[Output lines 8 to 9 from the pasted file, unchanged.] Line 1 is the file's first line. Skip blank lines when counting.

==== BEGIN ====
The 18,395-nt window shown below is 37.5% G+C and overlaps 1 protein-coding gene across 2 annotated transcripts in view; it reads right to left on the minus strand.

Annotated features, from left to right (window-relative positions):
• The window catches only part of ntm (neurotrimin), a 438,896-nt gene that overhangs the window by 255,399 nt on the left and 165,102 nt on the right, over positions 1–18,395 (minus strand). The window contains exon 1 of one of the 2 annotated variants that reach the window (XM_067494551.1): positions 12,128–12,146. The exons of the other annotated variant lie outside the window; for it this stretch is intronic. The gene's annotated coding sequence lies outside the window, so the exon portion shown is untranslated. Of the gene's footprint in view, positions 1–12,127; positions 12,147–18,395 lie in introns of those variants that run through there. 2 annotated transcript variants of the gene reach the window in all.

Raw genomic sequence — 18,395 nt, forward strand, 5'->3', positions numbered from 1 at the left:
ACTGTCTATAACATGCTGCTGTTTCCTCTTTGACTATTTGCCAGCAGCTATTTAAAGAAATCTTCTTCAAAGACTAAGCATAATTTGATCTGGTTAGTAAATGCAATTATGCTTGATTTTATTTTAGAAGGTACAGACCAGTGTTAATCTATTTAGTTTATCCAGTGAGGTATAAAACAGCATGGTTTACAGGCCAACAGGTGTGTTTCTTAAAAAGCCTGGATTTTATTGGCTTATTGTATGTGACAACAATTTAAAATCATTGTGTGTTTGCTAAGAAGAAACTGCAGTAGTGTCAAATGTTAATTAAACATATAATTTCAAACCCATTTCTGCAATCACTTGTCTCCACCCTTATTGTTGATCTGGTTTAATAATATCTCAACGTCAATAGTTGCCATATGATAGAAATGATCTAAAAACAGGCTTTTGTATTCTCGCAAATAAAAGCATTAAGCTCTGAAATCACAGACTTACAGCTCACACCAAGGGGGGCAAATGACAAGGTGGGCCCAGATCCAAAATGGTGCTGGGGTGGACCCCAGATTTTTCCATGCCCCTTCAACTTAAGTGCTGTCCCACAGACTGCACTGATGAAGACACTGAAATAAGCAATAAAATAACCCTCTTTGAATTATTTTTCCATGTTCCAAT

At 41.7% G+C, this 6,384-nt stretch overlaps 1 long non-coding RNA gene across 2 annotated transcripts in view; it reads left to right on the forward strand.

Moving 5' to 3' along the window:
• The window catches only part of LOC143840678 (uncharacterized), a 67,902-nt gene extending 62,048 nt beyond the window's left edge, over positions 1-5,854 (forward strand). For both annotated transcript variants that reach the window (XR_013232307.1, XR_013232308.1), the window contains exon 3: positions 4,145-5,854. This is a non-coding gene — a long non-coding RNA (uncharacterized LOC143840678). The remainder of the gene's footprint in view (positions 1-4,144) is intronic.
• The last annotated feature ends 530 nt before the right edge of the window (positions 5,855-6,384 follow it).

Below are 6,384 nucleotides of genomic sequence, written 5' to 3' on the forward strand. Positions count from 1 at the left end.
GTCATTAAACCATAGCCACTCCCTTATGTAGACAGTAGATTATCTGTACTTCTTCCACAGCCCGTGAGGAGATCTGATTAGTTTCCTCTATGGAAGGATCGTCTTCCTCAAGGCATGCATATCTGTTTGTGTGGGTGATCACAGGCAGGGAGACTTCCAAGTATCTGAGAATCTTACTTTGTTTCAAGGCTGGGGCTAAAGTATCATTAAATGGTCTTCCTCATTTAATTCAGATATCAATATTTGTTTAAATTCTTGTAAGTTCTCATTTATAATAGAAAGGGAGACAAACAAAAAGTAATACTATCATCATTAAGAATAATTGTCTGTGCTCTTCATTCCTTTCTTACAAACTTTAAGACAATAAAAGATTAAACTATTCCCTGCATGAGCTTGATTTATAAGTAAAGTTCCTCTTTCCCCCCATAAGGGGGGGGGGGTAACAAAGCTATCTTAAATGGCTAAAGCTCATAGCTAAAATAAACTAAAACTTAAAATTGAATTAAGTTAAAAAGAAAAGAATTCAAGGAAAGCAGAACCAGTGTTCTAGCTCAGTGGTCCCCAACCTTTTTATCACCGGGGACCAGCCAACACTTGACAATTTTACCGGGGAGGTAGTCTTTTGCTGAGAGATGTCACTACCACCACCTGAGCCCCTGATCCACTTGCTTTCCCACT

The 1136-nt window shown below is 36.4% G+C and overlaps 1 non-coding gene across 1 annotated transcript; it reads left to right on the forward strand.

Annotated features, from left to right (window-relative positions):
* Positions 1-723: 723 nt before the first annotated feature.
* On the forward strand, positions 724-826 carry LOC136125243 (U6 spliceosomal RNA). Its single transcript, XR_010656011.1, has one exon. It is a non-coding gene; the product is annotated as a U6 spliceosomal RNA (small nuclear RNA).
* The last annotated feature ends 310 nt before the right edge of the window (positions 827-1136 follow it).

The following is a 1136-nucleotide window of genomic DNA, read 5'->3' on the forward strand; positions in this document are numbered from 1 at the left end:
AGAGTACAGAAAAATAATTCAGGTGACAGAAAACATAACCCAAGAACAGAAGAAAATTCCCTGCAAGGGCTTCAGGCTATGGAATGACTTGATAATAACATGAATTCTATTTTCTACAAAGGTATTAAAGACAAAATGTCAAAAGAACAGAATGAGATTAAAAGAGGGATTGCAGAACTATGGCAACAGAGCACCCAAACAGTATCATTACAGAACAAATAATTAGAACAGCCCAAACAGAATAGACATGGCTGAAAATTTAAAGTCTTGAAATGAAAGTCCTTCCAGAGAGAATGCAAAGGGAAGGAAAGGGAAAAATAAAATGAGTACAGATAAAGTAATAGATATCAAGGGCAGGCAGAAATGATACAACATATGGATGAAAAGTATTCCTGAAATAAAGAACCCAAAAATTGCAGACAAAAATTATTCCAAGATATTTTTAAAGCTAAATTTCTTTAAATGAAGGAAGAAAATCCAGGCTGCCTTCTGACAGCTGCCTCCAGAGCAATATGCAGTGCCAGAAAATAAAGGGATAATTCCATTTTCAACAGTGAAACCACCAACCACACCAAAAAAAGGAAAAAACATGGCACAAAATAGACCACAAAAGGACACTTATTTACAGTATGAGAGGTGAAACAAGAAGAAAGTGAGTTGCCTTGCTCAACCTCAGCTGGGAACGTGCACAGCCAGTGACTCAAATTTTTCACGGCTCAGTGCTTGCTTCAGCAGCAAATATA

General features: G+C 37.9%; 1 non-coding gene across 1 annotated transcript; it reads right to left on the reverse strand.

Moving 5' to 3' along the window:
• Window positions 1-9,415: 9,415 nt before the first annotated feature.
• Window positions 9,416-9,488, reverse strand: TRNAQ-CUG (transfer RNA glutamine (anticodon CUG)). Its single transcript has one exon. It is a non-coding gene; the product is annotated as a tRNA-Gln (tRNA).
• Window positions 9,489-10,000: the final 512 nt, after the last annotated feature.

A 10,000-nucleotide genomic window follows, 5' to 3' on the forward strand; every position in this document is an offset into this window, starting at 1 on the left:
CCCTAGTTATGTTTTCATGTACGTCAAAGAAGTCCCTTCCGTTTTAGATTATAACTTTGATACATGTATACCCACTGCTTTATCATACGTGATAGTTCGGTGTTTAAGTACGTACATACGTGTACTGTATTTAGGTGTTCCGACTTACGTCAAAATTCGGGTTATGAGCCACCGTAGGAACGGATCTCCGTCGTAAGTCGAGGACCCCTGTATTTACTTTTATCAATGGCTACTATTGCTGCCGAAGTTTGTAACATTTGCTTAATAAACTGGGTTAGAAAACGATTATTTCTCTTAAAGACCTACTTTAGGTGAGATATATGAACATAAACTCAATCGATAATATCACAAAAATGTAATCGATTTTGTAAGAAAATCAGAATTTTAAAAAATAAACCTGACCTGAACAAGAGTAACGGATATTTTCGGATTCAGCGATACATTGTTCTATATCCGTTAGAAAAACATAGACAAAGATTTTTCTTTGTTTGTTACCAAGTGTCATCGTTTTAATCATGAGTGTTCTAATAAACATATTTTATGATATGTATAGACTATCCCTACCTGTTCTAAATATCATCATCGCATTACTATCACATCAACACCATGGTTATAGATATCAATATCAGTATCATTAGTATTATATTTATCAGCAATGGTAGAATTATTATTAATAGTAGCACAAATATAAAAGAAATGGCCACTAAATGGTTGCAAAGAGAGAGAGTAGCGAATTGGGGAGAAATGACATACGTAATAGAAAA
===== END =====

• The window catches only part of LOC143840678 (uncharacterized), a 67,902-nt gene extending 62,048 nt beyond the window's left edge, over positions 1-5,854 (forward strand). For both annotated transcript variants that reach the window (XR_013232307.1, XR_013232308.1), the window contains exon 3: positions 4,145-5,854. This is a non-coding gene — a long non-coding RNA (uncharacterized LOC143840678). The remainder of the gene's footprint in view (positions 1-4,144) is intronic.
• The last annotated feature ends 530 nt before the right edge of the window (positions 5,855-6,384 follow it).